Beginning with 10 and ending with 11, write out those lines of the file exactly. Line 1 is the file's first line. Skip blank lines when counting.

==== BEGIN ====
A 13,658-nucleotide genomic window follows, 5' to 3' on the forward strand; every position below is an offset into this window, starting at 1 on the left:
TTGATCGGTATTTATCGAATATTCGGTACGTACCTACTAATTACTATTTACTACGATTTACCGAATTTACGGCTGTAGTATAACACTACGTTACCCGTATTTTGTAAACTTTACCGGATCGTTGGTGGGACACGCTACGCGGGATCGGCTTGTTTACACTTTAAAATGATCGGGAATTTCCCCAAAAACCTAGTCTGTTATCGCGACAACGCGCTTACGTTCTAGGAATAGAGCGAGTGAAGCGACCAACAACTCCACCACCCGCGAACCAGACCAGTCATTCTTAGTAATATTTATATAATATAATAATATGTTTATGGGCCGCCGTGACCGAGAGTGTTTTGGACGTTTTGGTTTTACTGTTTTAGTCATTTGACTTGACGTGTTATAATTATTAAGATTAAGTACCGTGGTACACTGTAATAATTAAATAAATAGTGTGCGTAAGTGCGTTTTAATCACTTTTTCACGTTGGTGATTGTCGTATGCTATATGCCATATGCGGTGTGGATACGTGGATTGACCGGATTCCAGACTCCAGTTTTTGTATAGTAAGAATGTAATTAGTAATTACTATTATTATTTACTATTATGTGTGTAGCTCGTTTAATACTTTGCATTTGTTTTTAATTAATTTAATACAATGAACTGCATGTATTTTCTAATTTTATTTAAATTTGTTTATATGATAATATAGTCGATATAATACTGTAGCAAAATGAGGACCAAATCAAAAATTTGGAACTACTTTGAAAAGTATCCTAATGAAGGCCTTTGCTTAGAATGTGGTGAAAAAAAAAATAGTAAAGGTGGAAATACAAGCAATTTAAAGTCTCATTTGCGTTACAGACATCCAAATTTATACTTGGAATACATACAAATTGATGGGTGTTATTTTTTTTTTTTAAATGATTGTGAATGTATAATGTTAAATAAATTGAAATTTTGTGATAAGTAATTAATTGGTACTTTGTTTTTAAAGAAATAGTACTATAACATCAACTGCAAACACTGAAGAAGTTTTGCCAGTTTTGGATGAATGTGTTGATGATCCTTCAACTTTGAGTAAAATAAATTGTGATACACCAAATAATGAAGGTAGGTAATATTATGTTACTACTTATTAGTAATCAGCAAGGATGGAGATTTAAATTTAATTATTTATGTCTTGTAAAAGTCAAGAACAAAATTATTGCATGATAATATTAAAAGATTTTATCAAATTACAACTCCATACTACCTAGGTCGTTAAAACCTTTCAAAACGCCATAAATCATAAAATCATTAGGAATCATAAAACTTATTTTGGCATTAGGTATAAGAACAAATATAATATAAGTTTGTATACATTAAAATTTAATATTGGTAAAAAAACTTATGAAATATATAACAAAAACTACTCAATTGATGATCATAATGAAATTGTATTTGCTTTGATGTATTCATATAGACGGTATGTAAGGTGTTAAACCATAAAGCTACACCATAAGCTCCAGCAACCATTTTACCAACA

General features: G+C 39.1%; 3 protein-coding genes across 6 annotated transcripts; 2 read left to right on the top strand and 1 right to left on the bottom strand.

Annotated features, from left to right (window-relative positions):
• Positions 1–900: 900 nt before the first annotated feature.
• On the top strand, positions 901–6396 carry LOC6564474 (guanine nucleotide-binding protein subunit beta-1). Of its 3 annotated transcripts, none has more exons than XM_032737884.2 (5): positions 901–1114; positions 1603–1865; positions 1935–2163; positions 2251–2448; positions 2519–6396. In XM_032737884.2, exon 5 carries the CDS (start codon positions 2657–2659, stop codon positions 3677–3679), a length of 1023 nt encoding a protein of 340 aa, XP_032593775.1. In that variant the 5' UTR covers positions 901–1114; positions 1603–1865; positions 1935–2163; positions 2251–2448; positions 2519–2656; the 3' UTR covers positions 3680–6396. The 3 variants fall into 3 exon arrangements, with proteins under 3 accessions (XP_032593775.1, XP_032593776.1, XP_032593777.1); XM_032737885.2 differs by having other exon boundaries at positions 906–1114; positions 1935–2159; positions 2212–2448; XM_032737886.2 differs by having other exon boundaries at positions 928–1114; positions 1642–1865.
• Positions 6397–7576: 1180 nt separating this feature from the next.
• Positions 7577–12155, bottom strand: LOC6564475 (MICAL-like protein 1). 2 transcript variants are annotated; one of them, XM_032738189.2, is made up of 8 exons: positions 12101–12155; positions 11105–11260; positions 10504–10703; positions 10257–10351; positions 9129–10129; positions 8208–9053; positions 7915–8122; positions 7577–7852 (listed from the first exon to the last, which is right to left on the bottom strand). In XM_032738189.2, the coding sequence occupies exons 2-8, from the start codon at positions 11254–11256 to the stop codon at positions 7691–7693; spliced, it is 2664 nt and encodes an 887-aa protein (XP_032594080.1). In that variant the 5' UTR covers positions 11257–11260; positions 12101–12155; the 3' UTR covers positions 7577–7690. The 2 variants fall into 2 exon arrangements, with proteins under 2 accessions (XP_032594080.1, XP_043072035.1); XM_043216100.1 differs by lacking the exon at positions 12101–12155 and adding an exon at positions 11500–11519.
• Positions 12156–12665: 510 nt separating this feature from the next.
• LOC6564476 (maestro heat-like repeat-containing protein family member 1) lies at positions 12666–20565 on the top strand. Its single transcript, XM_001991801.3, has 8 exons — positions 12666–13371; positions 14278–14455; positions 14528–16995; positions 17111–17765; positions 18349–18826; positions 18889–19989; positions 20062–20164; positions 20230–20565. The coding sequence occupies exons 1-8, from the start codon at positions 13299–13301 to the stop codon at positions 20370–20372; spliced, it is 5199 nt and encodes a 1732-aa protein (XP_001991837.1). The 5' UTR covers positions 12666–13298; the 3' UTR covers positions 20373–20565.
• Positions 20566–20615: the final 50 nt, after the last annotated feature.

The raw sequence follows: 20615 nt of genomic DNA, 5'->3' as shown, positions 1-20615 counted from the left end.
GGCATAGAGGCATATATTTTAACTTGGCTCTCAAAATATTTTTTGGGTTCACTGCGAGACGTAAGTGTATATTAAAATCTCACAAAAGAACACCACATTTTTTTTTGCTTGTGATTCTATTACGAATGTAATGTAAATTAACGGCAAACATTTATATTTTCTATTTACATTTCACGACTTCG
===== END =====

• LOC6564476 (maestro heat-like repeat-containing protein family member 1) lies at positions 12666–20565 on the top strand. Its single transcript, XM_001991801.3, has 8 exons — positions 12666–13371; positions 14278–14455; positions 14528–16995; positions 17111–17765; positions 18349–18826; positions 18889–19989; positions 20062–20164; positions 20230–20565. The coding sequence occupies exons 1-8, from the start codon at positions 13299–13301 to the stop codon at positions 20370–20372; spliced, it is 5199 nt and encodes a 1732-aa protein (XP_001991837.1). The 5' UTR covers positions 12666–13298; the 3' UTR covers positions 20373–20565.
• Positions 20566–20615: the final 50 nt, after the last annotated feature.